Police Come to Rachel Kostanian’s Residence, Looking for Vilna Ghetto Survivors Rachel Margolis and Fania Yocheles Brantsovsky
Ireland’s Ambassador Donal Denham Hosts a Reception for Fania Yocheles Brantsovsky at his Residence in Vilnius
The Embassy of Ireland in Lithuania issued a certificate of lifetime achievement to Fania Yocheles Brantsovsky, signed by HE Ambassador Dónal Denham, who presented the award at a reception today at the ambassador’s residence. Ambassador Denham’s speech concluded with the words: ‘Fania is one brave woman! You are a beautiful person, a special person, an inspiration to us all.’
The British Embassy in Vilnius today released a letter, organized by the British ambassador, HE Simon Butt, signed by nine ambassadors to Lithuania, to Dr. Rachel Margolis, now resident in Rehovot, Israel. The initiative comes in response to Lithuanian prosecutors’ campaign of defamation, harassment and attempted prosecution of Dr. Margolis and other heroes of the Jewish resistance against Nazi forces and their allies during the Holocaust.
The nine participating embassies are those of Austria, Canada, Czech Republic, Finland, France, Ireland, Sweden the United Kingdom, and the United States of America.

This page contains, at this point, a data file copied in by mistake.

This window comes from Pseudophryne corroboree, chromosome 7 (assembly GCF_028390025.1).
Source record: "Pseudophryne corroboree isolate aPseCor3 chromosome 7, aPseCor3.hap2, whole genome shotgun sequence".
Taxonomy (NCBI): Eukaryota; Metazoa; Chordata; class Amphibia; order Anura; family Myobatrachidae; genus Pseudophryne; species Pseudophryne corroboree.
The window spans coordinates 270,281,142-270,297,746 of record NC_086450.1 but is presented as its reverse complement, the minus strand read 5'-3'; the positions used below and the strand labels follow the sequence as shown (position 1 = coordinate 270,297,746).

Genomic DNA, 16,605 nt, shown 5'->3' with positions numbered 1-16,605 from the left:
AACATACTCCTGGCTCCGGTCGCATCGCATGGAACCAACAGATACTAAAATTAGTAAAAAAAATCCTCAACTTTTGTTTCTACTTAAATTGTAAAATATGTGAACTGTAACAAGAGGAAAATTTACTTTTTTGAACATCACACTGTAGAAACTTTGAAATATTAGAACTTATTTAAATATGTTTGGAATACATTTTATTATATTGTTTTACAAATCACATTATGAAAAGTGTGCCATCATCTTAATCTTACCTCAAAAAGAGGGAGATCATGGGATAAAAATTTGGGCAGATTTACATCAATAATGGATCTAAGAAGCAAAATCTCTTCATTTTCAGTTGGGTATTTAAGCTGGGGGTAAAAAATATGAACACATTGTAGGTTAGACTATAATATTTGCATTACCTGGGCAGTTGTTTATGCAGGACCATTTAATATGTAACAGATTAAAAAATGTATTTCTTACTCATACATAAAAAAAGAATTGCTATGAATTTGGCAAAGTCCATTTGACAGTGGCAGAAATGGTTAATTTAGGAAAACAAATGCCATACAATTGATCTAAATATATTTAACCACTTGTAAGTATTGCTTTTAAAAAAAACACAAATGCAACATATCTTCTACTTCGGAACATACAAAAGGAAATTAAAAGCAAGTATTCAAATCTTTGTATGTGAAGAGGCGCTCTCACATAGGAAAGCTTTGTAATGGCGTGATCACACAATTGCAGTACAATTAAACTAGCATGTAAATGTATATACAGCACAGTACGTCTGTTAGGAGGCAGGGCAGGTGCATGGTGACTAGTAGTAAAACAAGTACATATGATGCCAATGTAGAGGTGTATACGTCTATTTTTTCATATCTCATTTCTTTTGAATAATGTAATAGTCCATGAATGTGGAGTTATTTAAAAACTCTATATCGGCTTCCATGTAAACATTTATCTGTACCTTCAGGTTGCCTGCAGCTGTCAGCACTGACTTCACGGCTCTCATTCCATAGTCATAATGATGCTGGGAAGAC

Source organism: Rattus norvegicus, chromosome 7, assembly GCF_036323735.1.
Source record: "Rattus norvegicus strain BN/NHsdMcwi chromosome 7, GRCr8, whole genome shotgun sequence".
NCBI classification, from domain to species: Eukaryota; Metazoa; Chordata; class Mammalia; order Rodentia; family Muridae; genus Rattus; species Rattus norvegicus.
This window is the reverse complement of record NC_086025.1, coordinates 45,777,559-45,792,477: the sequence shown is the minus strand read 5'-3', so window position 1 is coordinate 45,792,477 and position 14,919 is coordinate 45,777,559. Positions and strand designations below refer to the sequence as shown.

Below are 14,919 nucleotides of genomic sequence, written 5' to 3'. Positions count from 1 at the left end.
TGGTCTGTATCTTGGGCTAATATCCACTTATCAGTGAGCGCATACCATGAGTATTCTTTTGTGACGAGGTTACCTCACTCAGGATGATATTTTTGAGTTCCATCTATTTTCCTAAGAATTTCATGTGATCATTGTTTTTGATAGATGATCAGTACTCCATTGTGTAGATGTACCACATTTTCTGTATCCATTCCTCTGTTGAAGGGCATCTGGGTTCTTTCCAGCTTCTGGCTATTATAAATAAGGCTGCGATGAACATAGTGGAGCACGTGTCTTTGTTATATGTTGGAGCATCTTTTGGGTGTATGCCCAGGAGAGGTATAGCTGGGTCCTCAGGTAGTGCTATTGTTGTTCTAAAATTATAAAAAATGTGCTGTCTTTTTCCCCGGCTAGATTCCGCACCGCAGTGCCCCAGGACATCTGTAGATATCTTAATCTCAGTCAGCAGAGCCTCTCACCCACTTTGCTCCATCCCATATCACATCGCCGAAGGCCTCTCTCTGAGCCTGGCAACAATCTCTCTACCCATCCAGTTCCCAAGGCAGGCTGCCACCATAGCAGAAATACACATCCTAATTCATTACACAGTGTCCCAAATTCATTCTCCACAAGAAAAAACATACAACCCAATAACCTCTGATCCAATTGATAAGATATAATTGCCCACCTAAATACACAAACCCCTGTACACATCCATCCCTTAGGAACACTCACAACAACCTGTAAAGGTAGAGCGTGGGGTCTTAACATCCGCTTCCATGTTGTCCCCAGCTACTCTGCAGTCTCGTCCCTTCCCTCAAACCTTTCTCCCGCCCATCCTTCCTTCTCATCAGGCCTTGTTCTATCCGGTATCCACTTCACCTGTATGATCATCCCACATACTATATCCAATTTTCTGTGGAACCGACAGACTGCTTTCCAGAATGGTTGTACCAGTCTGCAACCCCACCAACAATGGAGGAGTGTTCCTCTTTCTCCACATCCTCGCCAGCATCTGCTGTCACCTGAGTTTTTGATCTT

The letter is available as PDF and follows below.
At the initiative of the UK’s ambassador to Lithuania, HE Simon Butt, Fania Yocheles Brantsovsky, one of the Jewish partisan veterans being subjected to “war crimes investigations” by Lithuanian prosecutors, was asked to give a talk and lead a walk through the streets of what had been the Vilna Ghetto during the Holocaust in Lithuania. Fania was incarcerated in the ghetto from its first day, 6 September 1941, through to its last, 23 September 1943, when she and Dobke Develtov (now of Los Angeles) escaped through a hole in the wall to join up with the Jewish veterans in the forests where both women fought heroically against the Nazis and their collaborators.
The participants in today’s event to honor Fania Brantsovky and, by extension, the Jewish partisans generally, were:
Jewish Community and Union of Ghetto Survivors Speak Out Again on Harassment of Holocaust Survivors who Joined the Resistance
O P I N I O N